Stockholm Syndrome: the h diaries Click here to discover more
In 2004 we published some extracts from h's diary. This is Stockholm, 12 May 2004, travelling to Norway...

Pulled back my little curtain and recoiled as the white light of a sunny day blasted my retinas through my wide-open irises. As the blurs cleared and the white calmed down to colours and shapes, I could see that we were parked on the Stockholm waterfront in the centre of the poshest part of town. Tonight we play the Chinese Theatre which is situated next to (and co-owned by) the fabulous Berns Hotel (the place to currently hang out and be seen in Stockholm). I love this city. All Ingmar Bergmann's ghosts are here. The old town and the waterfront are so beautiful and haunting. I have sometimes walked alone through the old town late at night to discover it almost completely deserted, and I've felt like a time-traveller wandering through an empty city during the 15th century. It's another world entirely from England. And yet, during the day, it's bustling and as glamorous as Mayfair.

It had been arranged for us to have lunch in the café of the Berns hotel. I threw some clothes on (no underwear – I seem to have run out...) and wandered into the conservatory where most of our scruffy band and crew were already assembled – bleary eyed and decompressing from yet another night on the bus. The interior of the adjoining room is among the most ornate interiors I've seen anywhere – a rococo frenzy of amazing plasterwork, paintings, frescoes and chandeliers. It could be the interior of a palace. Two immaculately uniformed and beautiful waiters (one female, one male) were coming and going, taking orders and providing desperately needed coffee to band and crew. The waiter was young, blond, tall, elegant and never stopped smiling. Can't imagine why... Having grown up here, tall and good-looking and surrounded by a seemingly endless supply of the most beautiful girls on earth, it must have been a struggle to stop grinning even in the most worrying of situations.

The Chinese theatre is a lovely old art-deco place, designed for drama and musicals rather than rock 'n' roll

Quinner had asked us all yesterday what we'd like to eat here today and it had all been ordered in advance. I thought I was ordering dinner so I'd opted for the roast pork and mashed potato. Bizarre then to watch it arrive in front of me so soon after rolling out of bed. Pork for breakfast? Oh well... no different to bacon and egg really. It’s all in the mind. The food was lovely but I couldn't relax as there were interviews to do. Quinner took me to a room in the hotel where I had a couple of radio phone interviews – one to Goteborg and another to Greece. Managed to squeeze in a lightning shower before the phone rang and there was a DJ from Goteborg on the other end of the line. 'Can you hold on please for 2 minutes?' she said. 'Sure! I'll go and put some clothes on,' I said. She probably thought I was joking.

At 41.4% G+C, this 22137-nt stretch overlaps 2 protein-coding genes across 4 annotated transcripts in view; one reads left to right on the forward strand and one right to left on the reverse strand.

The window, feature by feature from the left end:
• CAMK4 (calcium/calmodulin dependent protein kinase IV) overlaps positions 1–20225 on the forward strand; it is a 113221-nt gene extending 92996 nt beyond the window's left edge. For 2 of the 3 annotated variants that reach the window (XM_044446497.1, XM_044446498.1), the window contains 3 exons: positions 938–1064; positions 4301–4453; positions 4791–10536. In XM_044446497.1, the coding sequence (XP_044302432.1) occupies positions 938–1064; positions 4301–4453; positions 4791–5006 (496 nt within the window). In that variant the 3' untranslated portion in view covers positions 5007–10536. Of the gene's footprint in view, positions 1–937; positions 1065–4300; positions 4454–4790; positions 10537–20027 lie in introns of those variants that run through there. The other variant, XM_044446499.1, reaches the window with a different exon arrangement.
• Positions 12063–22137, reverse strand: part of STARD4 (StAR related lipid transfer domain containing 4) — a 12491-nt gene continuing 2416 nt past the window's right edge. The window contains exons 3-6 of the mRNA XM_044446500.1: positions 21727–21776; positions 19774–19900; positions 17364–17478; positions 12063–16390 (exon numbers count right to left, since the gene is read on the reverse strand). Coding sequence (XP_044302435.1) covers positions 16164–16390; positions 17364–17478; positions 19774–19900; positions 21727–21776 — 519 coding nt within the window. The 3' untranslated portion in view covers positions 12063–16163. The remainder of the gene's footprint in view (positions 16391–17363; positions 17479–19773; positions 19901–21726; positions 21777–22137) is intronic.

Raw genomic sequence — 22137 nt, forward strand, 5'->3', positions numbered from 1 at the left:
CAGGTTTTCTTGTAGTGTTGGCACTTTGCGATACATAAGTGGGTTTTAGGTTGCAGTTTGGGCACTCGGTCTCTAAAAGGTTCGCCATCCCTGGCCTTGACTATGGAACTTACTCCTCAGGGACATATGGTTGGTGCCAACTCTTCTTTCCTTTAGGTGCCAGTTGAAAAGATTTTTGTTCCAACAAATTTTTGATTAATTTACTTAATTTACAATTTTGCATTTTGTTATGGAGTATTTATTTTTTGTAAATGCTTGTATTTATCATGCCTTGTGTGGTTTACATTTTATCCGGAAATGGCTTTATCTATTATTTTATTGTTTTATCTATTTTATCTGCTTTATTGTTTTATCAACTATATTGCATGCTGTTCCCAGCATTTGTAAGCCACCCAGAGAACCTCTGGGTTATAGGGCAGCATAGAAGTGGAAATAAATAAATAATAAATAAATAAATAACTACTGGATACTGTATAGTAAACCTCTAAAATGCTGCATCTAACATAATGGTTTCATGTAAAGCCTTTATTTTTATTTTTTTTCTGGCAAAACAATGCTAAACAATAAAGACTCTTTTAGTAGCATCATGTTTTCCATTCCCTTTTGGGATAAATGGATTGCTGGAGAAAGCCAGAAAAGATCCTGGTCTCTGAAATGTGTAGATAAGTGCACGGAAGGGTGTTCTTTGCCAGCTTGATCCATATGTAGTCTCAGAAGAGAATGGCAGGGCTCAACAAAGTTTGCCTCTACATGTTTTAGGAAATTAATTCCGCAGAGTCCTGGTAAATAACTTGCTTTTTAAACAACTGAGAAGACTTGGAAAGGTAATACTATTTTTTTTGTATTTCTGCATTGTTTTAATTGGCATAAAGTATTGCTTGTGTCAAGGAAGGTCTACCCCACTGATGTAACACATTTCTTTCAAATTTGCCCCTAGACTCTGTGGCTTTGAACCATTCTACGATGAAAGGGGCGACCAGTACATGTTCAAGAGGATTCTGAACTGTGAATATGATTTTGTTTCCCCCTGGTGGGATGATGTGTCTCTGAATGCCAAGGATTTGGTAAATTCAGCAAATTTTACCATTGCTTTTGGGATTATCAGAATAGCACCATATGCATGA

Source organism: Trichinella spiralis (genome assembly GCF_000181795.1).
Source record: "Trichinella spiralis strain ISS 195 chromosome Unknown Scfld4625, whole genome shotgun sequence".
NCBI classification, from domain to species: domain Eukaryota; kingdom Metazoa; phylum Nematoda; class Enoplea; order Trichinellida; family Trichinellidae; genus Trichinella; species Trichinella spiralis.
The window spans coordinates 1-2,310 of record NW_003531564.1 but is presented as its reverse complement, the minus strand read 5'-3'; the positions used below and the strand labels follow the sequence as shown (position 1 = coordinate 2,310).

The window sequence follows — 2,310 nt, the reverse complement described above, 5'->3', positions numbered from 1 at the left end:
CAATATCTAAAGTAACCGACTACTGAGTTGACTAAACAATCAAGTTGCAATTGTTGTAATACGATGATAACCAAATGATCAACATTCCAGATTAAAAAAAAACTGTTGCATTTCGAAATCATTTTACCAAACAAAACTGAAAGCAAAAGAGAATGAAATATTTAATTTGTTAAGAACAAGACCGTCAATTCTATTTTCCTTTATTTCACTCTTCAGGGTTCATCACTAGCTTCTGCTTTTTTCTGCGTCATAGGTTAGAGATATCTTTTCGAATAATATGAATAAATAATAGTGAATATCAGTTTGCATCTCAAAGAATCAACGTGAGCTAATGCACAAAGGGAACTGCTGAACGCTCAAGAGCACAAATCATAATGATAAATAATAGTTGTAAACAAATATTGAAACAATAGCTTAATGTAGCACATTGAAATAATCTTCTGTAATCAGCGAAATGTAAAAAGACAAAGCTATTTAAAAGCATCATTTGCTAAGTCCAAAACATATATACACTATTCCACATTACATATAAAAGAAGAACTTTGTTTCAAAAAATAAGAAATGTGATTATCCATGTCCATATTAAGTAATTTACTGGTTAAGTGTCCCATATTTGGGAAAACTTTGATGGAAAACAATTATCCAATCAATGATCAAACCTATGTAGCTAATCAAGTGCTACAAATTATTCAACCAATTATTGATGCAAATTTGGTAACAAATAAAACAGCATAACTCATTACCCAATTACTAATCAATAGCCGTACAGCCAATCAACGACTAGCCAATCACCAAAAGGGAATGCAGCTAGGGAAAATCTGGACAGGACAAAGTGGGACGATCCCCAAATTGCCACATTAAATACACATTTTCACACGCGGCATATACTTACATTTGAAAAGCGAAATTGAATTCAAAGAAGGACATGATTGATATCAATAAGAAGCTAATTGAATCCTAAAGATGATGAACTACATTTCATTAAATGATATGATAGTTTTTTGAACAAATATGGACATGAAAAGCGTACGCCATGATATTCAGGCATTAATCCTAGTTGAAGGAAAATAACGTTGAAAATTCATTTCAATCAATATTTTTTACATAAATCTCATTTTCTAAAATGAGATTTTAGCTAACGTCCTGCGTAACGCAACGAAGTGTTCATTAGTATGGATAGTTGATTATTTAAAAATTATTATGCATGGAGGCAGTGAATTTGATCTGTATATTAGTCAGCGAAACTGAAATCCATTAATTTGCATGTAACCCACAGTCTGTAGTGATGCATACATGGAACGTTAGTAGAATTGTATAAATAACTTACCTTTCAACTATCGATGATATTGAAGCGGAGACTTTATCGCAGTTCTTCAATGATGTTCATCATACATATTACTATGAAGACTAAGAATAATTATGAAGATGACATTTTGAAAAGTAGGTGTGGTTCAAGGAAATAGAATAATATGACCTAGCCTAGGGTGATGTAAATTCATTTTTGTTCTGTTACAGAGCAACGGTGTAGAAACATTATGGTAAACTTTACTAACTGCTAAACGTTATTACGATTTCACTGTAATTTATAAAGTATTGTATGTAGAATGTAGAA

After that I had to hang around 'til 2.00 pm (too much time to sit and wait/not enough time to go anywhere) for the Greek phoner. Shame really, as it was a gorgeous day out and I wouldn't have minded a wander round the old town… True to form, the phone never rang at 2.00 so I let the TM know and he managed to sort things out - the phone rang at 2.10 and I spoke to a guy from the Greek radio station who told me there was a power cut at the moment and maybe they could do the interview at 2.30 when the power was restored. There goes another precious hour out of the day then... Bugger. How the hell are they going to organize the Olympics?! It'll run about as smoothly as a nativity play in an infants school... (Sorry Greece. As I read this now from the vantage point of November 2004, I couldn't have been more wrong. It was one of the best-organised and most impressive Olympics ever.) 'I'll give 'em 'til 2.30 and then I'm off!' I thought. The phone rang at exactly 2.30 (!) and it was the Greeks saying that power was restored and they could now do the interview. The radio station is in Thessaloniki (I think) on the Greek mainland and our single, You're Gone is currently no.3 on their playlist. We had a pleasant chat – I think the DJs were fans. Makes a change!